It has taken a bit longer than we all had hoped, but last week, NVIDIA gathered members of press together to dive deep into its upcoming Fermi architecture, where it divulged all the features that are set to give AMD a run for its money. In addition, the company also discussed PhysX, GPU Compute, developer relations and a lot more.
Over the course of the past few months, and perhaps even years, there’s always been questions about NVIDIA’s “The Way It’s Meant to Be Played” logo, and what exactly it means. Does it mean that NVIDIA pays off companies in order to achieve better performance on its cards? Or does it simply mean that NVIDIA aided the developer throughout the process of developing its game? NVIDIA wanted to make clear that it is wholeheartedly the latter.
In what has been dubbed “Batmangate”, NVIDIA was accused a few months ago of using less-than-ethical means to kick ATI out of the anti-aliasing game in Batman: Arkham Asylum. We posted news about it at the time, like many other sites, and because it’s such a hot issue, it’s one that the company spent a good deal of time discussing, so as to clear the air. Frankly, I’m glad they did, as it’s great to get a better understanding of NVIDIA’s developer relations. Again, for the sake of article length, I’m not going to delve too deep into all of this, so excuse my rapid-fire execution of this information.
NVIDIA’s TWIMTBP means a couple of things, but none of it has to do with encouraging a developer to produce a game that favors the company’s graphics cards. What it does involve is the offering of ideas to the developer to improve the game (content and graphics-wise), and even go as far as to help troubleshoot some of the issues that the developer may be experiencing. Of course, NVIDIA thinks little to provide hardware to those developers who may need it, although the company stresses that supplying hardware is a minor perk, because it does so much more than that.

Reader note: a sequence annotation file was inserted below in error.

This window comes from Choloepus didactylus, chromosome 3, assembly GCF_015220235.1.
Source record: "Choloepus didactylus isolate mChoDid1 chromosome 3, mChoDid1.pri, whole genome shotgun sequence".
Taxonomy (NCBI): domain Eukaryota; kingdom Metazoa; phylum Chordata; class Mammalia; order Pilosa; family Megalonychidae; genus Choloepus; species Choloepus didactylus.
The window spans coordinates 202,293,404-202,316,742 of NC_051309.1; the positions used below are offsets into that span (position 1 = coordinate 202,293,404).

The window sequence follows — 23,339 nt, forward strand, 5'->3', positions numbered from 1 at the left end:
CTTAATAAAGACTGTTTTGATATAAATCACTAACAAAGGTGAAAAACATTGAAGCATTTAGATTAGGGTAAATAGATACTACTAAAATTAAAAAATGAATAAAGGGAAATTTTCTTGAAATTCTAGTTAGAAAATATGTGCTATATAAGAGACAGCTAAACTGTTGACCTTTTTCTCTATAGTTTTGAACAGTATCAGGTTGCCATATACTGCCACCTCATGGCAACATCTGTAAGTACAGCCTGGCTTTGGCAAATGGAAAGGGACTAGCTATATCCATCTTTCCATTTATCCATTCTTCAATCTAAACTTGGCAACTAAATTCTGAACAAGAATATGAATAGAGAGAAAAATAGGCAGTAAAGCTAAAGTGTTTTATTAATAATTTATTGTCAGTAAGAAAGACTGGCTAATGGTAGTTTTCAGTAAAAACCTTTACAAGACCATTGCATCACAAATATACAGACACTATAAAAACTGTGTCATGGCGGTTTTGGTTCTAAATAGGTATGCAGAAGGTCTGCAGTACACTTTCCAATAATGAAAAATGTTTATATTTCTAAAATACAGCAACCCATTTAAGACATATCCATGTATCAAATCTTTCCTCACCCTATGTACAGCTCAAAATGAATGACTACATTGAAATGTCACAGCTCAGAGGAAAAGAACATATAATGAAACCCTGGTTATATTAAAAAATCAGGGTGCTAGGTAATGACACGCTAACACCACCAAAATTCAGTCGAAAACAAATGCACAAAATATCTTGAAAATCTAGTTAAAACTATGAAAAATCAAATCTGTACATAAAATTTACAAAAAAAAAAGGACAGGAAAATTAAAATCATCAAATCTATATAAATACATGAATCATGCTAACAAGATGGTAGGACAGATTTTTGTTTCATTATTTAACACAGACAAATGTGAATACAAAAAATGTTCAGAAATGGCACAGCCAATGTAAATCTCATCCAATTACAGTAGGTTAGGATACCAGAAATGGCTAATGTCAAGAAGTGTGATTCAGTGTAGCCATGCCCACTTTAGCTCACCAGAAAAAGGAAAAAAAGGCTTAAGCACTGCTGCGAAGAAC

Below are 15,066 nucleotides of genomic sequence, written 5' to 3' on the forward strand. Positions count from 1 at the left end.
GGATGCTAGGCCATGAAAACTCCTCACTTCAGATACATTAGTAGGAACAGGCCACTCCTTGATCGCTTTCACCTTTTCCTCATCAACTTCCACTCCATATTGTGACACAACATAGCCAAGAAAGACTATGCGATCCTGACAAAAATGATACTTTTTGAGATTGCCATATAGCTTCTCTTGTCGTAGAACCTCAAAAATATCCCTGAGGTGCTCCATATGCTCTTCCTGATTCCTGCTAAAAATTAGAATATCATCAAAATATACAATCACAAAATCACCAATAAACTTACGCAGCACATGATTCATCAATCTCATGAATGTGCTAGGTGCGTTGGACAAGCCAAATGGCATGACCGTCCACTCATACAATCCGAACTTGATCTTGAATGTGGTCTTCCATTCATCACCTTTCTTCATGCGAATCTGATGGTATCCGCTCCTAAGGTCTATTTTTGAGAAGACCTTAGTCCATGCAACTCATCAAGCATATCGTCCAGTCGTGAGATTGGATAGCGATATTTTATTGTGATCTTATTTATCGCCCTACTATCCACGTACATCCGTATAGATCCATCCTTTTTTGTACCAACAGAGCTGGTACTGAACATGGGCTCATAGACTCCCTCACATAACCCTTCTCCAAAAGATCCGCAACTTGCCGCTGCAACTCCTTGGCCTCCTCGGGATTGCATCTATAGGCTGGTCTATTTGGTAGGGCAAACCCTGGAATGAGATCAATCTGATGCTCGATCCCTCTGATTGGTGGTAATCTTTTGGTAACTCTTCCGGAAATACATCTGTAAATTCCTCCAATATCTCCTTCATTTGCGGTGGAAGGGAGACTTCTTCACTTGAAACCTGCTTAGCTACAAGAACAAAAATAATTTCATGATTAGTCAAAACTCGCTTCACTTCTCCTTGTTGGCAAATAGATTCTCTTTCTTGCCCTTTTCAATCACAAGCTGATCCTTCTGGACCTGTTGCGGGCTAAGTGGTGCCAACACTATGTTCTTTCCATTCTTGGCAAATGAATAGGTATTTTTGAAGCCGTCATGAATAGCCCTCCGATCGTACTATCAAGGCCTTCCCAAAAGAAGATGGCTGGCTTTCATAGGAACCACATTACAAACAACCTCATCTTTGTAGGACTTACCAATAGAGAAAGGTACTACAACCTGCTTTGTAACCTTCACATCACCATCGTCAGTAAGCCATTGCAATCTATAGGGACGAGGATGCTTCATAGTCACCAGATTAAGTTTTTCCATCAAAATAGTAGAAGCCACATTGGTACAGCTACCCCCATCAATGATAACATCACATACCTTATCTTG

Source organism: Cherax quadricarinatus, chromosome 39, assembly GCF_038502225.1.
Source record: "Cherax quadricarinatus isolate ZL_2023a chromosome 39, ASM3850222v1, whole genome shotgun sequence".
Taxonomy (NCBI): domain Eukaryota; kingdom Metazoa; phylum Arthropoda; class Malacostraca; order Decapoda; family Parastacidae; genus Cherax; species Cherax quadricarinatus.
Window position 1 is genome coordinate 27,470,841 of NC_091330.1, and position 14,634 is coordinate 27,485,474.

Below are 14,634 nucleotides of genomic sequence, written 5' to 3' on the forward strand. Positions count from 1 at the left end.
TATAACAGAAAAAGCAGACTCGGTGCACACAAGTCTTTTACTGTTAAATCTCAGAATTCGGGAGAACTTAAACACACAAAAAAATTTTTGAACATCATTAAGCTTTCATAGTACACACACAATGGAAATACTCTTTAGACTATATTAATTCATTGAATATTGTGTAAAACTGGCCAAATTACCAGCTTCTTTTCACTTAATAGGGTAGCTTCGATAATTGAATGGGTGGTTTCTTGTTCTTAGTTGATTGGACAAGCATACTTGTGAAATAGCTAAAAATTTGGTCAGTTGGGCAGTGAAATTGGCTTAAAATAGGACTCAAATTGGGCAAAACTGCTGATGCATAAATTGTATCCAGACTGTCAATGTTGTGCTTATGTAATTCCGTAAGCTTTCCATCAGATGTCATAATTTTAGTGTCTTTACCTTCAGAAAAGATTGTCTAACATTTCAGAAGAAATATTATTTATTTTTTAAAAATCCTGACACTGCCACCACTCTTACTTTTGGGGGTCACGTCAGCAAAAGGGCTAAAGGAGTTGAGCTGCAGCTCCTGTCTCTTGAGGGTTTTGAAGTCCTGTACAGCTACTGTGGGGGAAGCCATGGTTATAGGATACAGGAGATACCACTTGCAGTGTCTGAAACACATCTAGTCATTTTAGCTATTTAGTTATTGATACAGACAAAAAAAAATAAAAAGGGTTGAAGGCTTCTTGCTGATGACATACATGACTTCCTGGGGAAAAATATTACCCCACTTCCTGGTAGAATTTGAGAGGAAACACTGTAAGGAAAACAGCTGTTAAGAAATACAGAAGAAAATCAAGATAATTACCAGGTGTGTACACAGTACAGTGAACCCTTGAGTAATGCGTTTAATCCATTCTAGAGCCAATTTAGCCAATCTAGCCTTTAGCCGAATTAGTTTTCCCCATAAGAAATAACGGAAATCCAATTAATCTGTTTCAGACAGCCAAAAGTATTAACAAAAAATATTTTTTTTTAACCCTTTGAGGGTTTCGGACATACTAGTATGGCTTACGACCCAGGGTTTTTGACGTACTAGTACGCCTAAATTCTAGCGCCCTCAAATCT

Part of TWIMTBP involves the hosting of demos, doing PR and making sure reviews of the games are done, and that explains a lot to me behind the reasons that NVIDIA is always offering us copies of games for that purpose. If the company is able, it will also help the developer get published, if it hasn’t been able to up to that point.
It’s easy to just take NVIDIA’s word for things here, but it has a lot of proof to back up its claims. It offers a wide variety of developer tools on its website, for one, along with an incredible amount of documentation. Believe it or not, the company also has a separate non-profit division which is dedicated to game developer relations. The lucky fellows here get to not only play an absurd amount of games (and actually get paid for it), but work closely with the developers in order to help them troubleshoot issues, or to offer advice.
To give further support to its claims, NVIDIA gave two real examples of where it has recently aided developers. The first is with a game called Star Tales, a reality title of sorts. The game didn’t support AA, thanks to its UE3 engine usage, so NVIDIA’s own engineers coded up the support, and it was later added in. Interestingly enough, the solution was simple (the engine lacked G16R16 support), and to help the developer remedy it, NVIDIA supplied them with, get this… AMD hardware. Strange, but seemingly true.
Of course, could NVIDIA avoid the example of Batman: Arkham Asylum? Not bloody likely. And they didn’t. The issue here was somewhat similar to Star Tales, but it was a tad more complicated as it is a DX10 game. Here, the issue was with R16G16F, which wasn’t supported with MSAA on ATI cards at the time of the game’s launch. The final build of the game before its launch was released on 04/29/09, and ATI didn’t add the support needed until its Catalyst driver released on 07/22/09.